So this is getting really interesting, as it actually feels that reading to the text and doing these sessions is loosening up some things in my psyche. In a way, too, this feels like a completion of what Gebser opened up through recounting the mutations of consciousness through archaic, magic, mythic, and mental structures into the integral. But whereas Gebser indicates how we might discern its arrival especially in cultural terms, Aurobindo really gives it to us full blown. That’s my (very tentative, even minor) experience so far. Thanks for sharing your own.

Thanks also to you, Johnny, and Doug for the (shakti) music! Myself, I’ve been listening to a lot of ALICE COLTRANE lately in relation to the THE LIFE DIVINE. She was as amazing as John, in her own way, imo.


(john davis) #15

Pope’s friend, Jonathan Swift, has a similar style. The following poem could be a misogynist joke or a carefully crafted social critique or a little of both. The verbal dexterity is stunning and sometimes it become a duty to speak one’s mind as much as we might prefer silence. Pope and Swift were considered by their contemporaries to be quite suspicious. And for good reason! They were masters at playing with double binds. I look forward to your future performances, Doug.

The Lady’s

Dressing Room

By Jonathan Swift

Five hours, (and who can do it less in?)

By haughty Celia spent in dressing;

The goddess from her chamber issues,

Arrayed in lace, brocades and tissues.

     Strephon, who found the room was void,

And Betty otherwise employed,

Stole in, and took a strict survey,

Of all the litter as it lay;

Whereof, to make the matter clear,

An inventory follows here.

     And first a dirty smock appeared,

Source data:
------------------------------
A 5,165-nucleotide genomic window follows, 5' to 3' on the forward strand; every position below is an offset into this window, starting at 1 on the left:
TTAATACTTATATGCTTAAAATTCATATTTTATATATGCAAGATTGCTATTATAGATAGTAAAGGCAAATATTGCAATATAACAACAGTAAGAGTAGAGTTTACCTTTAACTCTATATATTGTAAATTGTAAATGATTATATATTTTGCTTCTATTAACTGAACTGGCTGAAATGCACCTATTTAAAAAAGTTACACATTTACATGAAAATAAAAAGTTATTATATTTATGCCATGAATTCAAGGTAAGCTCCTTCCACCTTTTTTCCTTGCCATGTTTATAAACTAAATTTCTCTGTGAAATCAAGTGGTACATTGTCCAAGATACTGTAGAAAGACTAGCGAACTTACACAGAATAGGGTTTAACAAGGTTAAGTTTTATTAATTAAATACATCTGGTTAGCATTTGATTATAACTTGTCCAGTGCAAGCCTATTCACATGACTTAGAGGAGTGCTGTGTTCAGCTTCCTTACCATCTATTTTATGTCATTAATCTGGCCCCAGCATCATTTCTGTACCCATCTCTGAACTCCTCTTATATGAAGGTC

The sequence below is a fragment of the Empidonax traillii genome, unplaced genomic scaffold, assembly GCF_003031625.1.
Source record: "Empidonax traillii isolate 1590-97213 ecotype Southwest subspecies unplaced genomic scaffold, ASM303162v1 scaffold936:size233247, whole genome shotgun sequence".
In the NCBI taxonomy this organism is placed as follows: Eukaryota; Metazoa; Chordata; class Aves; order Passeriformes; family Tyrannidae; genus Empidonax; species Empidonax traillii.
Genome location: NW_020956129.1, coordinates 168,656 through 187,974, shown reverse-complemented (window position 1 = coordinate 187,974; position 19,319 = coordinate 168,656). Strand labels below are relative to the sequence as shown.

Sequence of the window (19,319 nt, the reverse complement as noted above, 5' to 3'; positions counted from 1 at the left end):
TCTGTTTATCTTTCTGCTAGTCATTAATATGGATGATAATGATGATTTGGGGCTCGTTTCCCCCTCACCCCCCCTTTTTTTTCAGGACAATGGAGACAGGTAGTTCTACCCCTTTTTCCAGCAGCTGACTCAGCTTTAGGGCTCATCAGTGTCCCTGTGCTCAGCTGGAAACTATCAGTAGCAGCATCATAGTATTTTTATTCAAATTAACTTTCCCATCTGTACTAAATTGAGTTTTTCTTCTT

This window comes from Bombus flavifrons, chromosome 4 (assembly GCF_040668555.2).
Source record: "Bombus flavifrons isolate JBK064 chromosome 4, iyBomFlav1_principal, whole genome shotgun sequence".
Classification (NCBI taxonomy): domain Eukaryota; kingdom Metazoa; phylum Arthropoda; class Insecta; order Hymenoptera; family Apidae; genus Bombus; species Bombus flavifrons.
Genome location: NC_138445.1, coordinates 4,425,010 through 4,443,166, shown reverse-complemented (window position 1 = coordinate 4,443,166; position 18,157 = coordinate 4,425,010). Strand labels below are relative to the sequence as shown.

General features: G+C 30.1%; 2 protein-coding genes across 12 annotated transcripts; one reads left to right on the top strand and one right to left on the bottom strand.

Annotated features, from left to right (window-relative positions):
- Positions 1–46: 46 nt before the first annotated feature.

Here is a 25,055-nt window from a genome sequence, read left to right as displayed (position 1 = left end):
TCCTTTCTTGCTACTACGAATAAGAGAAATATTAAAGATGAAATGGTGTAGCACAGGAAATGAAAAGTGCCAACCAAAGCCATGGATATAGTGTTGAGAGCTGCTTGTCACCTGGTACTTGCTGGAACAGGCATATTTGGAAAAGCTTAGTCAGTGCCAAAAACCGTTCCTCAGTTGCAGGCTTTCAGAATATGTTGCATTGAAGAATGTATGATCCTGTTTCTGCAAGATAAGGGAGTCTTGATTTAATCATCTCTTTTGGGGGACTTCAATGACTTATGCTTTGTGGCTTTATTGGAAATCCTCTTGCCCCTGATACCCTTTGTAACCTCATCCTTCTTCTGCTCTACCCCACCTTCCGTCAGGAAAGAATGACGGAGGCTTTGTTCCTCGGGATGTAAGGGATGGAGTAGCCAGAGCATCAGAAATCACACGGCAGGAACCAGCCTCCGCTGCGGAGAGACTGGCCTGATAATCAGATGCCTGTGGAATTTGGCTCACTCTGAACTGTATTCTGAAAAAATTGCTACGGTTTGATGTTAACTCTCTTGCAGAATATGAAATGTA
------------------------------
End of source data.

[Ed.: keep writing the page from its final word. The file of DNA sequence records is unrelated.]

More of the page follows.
Beneath the armpits well besmeared.

Strephon, the rogue, displayed it wide,

And turned it round on every side.

On such a point few words are best,

And Strephon bids us guess the rest,

But swears how damnably the men lie,

In calling Celia sweet and cleanly.

Now listen while he next produces

The various combs for various uses,

Filled up with dirt so closely fixt,

No brush could force a way betwixt.

A paste of composition rare,

Sweat, dandruff, powder, lead and hair;

A forehead cloth with oil upon’t

To smooth the wrinkles on her front;

Here alum flower to stop the steams,

Exhaled from sour unsavory streams,

There night-gloves made of Tripsy’s hide,

Bequeathed by Tripsy when she died,

With puppy water, beauty’s help

Distilled from Tripsy’s darling whelp;

Here gallypots and vials placed,

Some filled with washes, some with paste,

Some with pomatum, paints and slops,

And ointments good for scabby chops.

Hard by a filthy basin stands,

Fouled with the scouring of her hands;

The basin takes whatever comes

The scrapings of her teeth and gums,

A nasty compound of all hues,

For here she spits, and here she spews.

But oh! it turned poor Strephon’s bowels,

When he beheld and smelled the towels,

Begummed, bemattered, and beslimed

With dirt, and sweat, and earwax grimed.

No object Strephon’s eye escapes,

Here petticoats in frowzy heaps;

Nor be the handkerchiefs forgot

All varnished o’er with snuff and snot.

The stockings why should I expose,

Stained with the marks of stinking toes;

Or greasy coifs and pinners reeking,

Which Celia slept at least a week in?

A pair of tweezers next he found

To pluck her brows in arches round,

Or hairs that sink the forehead low,

Or on her chin like bristles grow.

     The virtues we must not let pass,

Of Celia’s magnifying glass.

When frightened Strephon cast his eye on’t

It showed visage of a giant.

A glass that can to sight disclose,

The smallest worm in Celia’s nose,

And faithfully direct her nail

To squeeze it out from head to tail;

For catch it nicely by the head,

It must come out alive or dead.

     Why Strephon will you tell the rest?

And must you needs describe the chest?

That careless wench! no creature warn her

To move it out from yonder corner;

But leave it standing full in sight

For you to exercise your spite.

In vain the workman showed his wit

With rings and hinges counterfeit

To make it seem in this disguise

A cabinet to vulgar eyes;

For Strephon ventured to look in,

Resolved to go through thick and thin;

He lifts the lid, there needs no more,

He smelled it all the time before.

As from within Pandora’s box,

When Epimetheus op’d the locks,

A sudden universal crew

Of human evils upwards flew;

He still was comforted to find

That Hope at last remained behind;

So Strephon lifting up the lid,

To view what in the chest was hid.

The vapors flew from out the vent,